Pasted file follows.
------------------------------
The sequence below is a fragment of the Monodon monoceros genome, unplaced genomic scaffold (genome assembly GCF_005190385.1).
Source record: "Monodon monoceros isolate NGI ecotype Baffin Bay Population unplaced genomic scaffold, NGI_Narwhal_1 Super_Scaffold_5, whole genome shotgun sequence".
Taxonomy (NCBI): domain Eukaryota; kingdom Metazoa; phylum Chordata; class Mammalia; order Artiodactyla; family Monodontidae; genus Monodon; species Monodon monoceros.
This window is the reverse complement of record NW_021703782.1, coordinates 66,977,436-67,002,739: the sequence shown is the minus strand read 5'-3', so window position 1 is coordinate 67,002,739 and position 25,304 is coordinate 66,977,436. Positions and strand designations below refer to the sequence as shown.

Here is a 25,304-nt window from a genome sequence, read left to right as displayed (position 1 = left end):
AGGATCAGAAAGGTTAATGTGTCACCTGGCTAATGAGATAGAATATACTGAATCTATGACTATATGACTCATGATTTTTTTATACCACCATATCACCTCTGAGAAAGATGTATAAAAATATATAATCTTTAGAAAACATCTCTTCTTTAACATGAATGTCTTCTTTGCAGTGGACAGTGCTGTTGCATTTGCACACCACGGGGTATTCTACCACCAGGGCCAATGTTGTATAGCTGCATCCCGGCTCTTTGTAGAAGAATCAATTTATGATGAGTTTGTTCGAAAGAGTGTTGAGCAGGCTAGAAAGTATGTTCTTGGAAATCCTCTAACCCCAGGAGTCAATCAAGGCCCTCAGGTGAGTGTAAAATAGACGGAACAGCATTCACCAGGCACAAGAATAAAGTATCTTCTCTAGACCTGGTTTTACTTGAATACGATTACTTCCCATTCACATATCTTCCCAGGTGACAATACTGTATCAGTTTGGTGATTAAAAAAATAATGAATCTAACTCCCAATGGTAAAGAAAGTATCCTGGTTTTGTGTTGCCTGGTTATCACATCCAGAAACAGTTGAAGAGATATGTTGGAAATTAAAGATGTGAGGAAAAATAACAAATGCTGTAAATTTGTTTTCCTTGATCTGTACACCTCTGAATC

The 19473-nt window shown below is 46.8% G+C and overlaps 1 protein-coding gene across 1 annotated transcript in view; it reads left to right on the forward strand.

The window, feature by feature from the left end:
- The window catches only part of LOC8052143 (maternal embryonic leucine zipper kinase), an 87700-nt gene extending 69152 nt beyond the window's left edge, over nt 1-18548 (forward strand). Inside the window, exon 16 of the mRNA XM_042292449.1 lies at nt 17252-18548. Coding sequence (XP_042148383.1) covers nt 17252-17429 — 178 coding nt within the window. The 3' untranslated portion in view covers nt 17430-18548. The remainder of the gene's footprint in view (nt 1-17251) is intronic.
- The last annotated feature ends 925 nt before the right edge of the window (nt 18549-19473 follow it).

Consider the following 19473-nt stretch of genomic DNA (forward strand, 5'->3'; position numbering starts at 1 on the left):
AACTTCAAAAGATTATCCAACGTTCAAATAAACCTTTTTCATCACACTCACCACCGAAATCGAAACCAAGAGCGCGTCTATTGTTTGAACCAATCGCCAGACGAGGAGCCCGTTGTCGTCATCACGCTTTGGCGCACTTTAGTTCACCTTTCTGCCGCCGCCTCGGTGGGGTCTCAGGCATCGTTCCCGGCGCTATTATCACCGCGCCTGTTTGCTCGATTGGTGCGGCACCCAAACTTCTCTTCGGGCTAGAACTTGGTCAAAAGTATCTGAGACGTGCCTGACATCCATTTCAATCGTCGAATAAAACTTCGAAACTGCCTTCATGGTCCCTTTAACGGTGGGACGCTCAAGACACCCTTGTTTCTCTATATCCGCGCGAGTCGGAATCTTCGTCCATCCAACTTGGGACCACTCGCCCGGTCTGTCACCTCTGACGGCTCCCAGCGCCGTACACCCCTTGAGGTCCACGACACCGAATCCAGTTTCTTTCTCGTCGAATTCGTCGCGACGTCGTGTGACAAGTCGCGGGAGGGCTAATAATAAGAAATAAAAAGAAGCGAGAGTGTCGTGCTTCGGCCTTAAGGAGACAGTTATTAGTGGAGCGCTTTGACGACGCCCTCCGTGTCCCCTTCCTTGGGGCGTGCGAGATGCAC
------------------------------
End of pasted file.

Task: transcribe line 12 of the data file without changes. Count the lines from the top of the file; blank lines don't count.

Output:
AACTTCAAAAGATTATCCAACGTTCAAATAAACCTTTTTCATCACACTCACCACCGAAATCGAAACCAAGAGCGCGTCTATTGTTTGAACCAATCGCCAGACGAGGAGCCCGTTGTCGTCATCACGCTTTGGCGCACTTTAGTTCACCTTTCTGCCGCCGCCTCGGTGGGGTCTCAGGCATCGTTCCCGGCGCTATTATCACCGCGCCTGTTTGCTCGATTGGTGCGGCACCCAAACTTCTCTTCGGGCTAGAACTTGGTCAAAAGTATCTGAGACGTGCCTGACATCCATTTCAATCGTCGAATAAAACTTCGAAACTGCCTTCATGGTCCCTTTAACGGTGGGACGCTCAAGACACCCTTGTTTCTCTATATCCGCGCGAGTCGGAATCTTCGTCCATCCAACTTGGGACCACTCGCCCGGTCTGTCACCTCTGACGGCTCCCAGCGCCGTACACCCCTTGAGGTCCACGACACCGAATCCAGTTTCTTTCTCGTCGAATTCGTCGCGACGTCGTGTGACAAGTCGCGGGAGGGCTAATAATAAGAAATAAAAAGAAGCGAGAGTGTCGTGCTTCGGCCTTAAGGAGACAGTTATTAGTGGAGCGCTTTGACGACGCCCTCCGTGTCCCCTTCCTTGGGGCGTGCGAGATGCAC